"We started preparing a year and a half ago," says Mr. Dunn, 31, who has a joint professional counseling practice with his wife in Frisco. "It's amazing what percentage of income we're losing."
But they're committed to providing their baby with a full-time parent and are preparing to move from a two-income household to one with a sole breadwinner.
Many families dream of being able to do what the Dunns are planning, and financial planners say anyone should be able to do it if they're willing to sacrifice.
I wonder how many people plan so well for this big decision? And, is really "anyone ... willing to sacrifice" able to do it? Or does the financial sacrifice just seem too much?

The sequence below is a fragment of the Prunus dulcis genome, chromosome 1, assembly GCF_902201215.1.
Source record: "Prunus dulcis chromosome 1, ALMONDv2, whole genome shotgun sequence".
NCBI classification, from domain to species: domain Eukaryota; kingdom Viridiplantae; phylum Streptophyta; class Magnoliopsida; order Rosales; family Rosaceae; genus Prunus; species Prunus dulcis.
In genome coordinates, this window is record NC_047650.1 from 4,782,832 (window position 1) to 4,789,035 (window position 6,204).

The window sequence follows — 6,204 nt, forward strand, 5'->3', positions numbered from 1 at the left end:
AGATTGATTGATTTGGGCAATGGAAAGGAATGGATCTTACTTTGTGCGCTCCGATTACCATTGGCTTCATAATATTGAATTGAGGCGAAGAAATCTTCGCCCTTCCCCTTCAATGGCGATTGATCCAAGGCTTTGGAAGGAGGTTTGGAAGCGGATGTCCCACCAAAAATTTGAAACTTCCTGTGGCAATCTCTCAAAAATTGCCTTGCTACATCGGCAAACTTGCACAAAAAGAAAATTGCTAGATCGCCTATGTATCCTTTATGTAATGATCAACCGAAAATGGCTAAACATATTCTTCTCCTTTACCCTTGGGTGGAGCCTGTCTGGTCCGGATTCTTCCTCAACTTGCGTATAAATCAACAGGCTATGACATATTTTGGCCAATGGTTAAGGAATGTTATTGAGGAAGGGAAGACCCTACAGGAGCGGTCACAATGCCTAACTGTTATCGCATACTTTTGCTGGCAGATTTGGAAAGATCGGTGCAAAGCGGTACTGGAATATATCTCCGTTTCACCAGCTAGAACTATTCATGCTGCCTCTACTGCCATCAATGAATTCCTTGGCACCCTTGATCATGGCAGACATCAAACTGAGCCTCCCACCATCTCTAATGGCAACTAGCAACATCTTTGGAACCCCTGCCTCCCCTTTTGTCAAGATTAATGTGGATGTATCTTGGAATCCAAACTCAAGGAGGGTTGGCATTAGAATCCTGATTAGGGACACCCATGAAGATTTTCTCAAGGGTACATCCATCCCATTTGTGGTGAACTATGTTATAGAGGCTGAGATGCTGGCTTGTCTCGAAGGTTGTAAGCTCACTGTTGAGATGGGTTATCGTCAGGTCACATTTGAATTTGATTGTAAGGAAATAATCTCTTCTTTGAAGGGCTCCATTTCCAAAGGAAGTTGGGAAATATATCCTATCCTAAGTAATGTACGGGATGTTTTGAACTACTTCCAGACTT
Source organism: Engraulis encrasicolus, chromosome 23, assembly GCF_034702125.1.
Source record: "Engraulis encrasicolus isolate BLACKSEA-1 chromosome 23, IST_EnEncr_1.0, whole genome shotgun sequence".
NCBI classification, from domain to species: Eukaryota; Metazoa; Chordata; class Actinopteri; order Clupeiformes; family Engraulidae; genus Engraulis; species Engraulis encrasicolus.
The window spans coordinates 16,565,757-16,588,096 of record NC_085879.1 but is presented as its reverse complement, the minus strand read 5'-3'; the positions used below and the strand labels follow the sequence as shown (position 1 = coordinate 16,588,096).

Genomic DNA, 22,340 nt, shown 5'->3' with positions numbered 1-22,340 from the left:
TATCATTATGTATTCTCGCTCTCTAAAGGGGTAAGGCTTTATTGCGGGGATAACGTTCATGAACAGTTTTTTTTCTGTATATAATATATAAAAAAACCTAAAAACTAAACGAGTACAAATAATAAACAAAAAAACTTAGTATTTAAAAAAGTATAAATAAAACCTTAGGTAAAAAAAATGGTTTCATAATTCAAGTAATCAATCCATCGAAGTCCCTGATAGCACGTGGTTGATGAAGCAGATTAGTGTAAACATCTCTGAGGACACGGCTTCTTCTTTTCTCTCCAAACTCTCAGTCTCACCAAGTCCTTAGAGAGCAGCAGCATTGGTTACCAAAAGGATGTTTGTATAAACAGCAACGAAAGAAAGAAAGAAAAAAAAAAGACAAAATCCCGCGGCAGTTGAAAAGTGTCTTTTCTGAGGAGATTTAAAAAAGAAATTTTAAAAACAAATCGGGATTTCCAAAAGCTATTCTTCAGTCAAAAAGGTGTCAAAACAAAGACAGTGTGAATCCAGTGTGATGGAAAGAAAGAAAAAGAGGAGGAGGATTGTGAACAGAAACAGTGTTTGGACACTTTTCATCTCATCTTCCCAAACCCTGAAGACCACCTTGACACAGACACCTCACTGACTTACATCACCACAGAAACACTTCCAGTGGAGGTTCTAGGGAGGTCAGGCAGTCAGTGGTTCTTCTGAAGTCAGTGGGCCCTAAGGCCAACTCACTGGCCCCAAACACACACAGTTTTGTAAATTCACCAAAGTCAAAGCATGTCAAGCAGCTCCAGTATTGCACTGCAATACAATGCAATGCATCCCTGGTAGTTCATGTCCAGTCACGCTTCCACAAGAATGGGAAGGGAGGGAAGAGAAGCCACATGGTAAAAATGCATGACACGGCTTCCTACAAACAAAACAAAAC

Since we had committed to the idea that I would be home with Peanut for her first year, I continued to focus on being mama. Certainly, we considered the financial impacts of continuing on just one salary (and me not getting the KELA benefit), but did not have time to practice and save as the Dallas Morning News article suggests.
It isn't always easy. We have significantly scaled back and often can't do all the things we want simply because its not possible financially (though isn't that the case for most people anyway -- one paycheck or two??!!). We occassionally worry about how to save up for Peanut & Tex's futures as well as my retirement. But, we see the immeasurable benefit of having mama at home for Peanut in these short and formative years. And, I trust that the coming years will give us even more prespective on this decision and we'll be even more thankful for having the will to stick it out.